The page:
The King Fahd Complex for Printing the Quran is an Islamic publishing house located in a northwest neighborhood on the outskirts of Madinah, Saudi Arabia. Most Quran copies in the world are printed there, along with millions of other books on Islamic topics.
The King Fahd Complex is the largest Islamic publishing house in the world, with the capability to produce 30 million copies of the Quran each year in constant shifts.
Actual annual production is in single shifts, so it usually numbers 10 million copies. The publishing house employs nearly 2,000 staff members, and supplies Quran copies to all of the world’s major mosques, including the Grand Mosque in Makkah and the Prophet’s Mosque in Madinah.
They also supply Quran copies in Arabic and in over 40 other language translations to embassies, universities, and schools around the world. All translations are verified by a team of scholars on-site and are often given away for free to help spread the message of Islam.
Most Quran copies printed by the Complex are done in an script commonly called “mus-haf Madinah” script, which is similar to naskh style of Arabic calligraphy. It was developed by famed Islamic calligrapher Uthman Taha, a Syrian calligrapher who worked at the Complex for nearly two decades beginning in the 1980s.
The script is known for being clear and easy-to-read. His hand-written pages are scanned in high-resolution and printed into books of various sizes.
In addition to printed Qurans, the Complex also produces audiotapes, CDs, and digital versions of Qur’an recitation. The Complex also publishes Qurans in large print and Braille, in pocket size and single-section (juz’) versions. It runs a website which presents the Quran interpreted in sign language, and holds forums for Arabic calligraphers and Qur’an scholars.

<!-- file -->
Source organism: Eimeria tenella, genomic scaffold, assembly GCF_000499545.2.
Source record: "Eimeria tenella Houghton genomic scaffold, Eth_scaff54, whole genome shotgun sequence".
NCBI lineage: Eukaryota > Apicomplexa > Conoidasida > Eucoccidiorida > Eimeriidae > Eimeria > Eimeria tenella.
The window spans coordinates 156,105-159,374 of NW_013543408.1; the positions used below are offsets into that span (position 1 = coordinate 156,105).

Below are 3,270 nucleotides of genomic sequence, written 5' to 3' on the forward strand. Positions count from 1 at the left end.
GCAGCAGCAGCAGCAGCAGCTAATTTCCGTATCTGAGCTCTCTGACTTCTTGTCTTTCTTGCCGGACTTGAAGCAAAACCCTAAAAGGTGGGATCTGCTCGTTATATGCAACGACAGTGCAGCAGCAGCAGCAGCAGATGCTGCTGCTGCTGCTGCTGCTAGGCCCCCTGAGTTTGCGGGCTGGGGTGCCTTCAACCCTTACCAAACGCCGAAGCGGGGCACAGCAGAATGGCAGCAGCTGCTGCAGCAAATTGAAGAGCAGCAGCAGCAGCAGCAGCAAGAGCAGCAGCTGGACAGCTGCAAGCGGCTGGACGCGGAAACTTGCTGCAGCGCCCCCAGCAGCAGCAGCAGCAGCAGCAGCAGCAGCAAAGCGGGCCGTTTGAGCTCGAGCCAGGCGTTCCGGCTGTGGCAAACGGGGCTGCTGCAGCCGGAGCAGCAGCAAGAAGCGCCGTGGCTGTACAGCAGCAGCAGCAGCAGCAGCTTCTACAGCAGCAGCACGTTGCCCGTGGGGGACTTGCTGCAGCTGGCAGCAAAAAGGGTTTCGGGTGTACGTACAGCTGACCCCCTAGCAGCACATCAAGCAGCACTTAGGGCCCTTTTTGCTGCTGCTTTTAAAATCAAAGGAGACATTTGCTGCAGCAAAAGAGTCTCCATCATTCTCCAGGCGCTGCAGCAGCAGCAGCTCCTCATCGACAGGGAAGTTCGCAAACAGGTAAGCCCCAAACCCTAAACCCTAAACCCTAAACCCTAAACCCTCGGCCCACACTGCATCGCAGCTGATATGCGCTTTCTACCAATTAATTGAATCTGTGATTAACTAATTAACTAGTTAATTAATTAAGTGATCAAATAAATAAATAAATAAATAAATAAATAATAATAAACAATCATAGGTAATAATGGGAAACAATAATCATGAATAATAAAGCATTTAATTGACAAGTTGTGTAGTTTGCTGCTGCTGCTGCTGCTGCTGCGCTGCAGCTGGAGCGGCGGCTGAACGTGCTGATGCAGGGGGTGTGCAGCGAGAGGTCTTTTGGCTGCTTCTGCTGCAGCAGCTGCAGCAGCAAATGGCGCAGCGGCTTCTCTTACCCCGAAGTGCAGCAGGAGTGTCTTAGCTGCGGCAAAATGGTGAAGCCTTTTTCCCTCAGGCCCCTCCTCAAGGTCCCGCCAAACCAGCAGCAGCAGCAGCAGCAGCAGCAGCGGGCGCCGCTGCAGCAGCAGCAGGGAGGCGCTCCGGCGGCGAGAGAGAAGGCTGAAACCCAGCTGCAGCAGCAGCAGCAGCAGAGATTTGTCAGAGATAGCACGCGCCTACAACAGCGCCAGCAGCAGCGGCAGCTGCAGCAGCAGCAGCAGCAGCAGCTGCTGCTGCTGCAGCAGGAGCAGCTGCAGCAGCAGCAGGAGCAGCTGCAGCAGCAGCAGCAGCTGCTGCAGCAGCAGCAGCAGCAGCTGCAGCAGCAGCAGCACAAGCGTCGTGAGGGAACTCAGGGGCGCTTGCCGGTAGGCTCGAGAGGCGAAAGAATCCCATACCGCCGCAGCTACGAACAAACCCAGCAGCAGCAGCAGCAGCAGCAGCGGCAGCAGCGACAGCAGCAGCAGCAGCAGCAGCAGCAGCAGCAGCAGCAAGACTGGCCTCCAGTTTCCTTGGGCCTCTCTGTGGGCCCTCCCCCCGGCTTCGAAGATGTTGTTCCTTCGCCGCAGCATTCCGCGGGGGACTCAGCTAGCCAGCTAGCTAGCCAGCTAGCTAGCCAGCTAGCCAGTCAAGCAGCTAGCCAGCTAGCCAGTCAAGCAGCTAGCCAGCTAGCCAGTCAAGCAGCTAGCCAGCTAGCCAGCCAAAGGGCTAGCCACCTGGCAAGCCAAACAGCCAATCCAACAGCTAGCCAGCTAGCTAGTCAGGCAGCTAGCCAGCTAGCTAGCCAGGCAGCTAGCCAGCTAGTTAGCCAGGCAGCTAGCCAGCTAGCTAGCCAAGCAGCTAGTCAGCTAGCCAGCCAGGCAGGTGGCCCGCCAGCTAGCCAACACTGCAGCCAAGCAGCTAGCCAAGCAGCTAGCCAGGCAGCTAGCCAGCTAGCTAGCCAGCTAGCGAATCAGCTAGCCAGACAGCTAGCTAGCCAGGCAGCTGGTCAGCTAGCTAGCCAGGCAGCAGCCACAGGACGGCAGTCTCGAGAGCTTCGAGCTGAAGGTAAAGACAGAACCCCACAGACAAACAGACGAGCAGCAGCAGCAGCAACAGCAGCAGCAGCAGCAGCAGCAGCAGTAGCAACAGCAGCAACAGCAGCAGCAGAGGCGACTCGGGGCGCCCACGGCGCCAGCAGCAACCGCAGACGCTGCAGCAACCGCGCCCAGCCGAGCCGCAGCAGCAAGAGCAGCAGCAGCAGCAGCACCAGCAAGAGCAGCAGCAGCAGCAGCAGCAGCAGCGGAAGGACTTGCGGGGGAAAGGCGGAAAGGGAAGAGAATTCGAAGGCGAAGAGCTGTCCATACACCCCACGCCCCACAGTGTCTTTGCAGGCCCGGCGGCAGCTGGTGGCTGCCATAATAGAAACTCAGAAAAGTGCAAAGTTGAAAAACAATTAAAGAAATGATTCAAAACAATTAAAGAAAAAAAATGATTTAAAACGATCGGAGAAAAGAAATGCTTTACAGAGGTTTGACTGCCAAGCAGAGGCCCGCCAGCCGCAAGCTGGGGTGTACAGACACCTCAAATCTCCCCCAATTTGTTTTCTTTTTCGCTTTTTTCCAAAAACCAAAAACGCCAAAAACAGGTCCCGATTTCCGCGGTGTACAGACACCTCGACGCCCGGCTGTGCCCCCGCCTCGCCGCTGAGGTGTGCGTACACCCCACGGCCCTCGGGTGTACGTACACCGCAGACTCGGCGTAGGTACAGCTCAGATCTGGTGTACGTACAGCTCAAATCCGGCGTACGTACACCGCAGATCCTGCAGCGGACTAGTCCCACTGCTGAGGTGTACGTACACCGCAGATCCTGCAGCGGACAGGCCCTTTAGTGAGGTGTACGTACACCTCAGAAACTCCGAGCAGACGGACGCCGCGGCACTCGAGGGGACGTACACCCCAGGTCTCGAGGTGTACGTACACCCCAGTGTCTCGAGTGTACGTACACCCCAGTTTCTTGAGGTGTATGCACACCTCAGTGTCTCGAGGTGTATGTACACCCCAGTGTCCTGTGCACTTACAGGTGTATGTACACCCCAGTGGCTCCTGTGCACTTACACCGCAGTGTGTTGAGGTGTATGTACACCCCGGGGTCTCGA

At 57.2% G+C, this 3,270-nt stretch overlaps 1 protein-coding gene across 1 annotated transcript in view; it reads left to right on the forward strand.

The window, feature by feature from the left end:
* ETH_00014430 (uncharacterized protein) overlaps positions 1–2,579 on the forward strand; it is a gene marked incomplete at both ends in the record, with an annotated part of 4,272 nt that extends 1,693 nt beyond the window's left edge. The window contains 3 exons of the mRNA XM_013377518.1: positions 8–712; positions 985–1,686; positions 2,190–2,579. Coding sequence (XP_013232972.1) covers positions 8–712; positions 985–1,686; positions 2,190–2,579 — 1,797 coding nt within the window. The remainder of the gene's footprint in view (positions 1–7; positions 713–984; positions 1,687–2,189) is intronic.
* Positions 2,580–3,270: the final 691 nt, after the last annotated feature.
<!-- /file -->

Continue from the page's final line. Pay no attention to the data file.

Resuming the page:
It sponsors research into the Quran and publishes a refereed research journal called the Journal of Quranic Research and Studies, In all, the Complex produces over 100 different editions of the Qur’an, as well as books about hadith (Prophetic tradition), Quran exegesis, and Islamic history. A Quranic Studies center that is part of the complex is tasked with preserving ancient manuscripts of the Quran.
The King Fahd Complex for Printing the Holy Qur’an was opened on 30 October 1984 by King Fahd of Saudi Arabia. Its work is supervised by the Ministry of Islamic Affairs, Endowments, Da’wah and Guidance, currently headed by Sheikh Saleh Bin Abdel Aziz Al-Shaikh.
King Fahd’s goal was to share the Holy Qu’ran with as wide an audience as possible. The Complex has met this aim, having produced and distributed a total of 286 million copies of the Quran to date.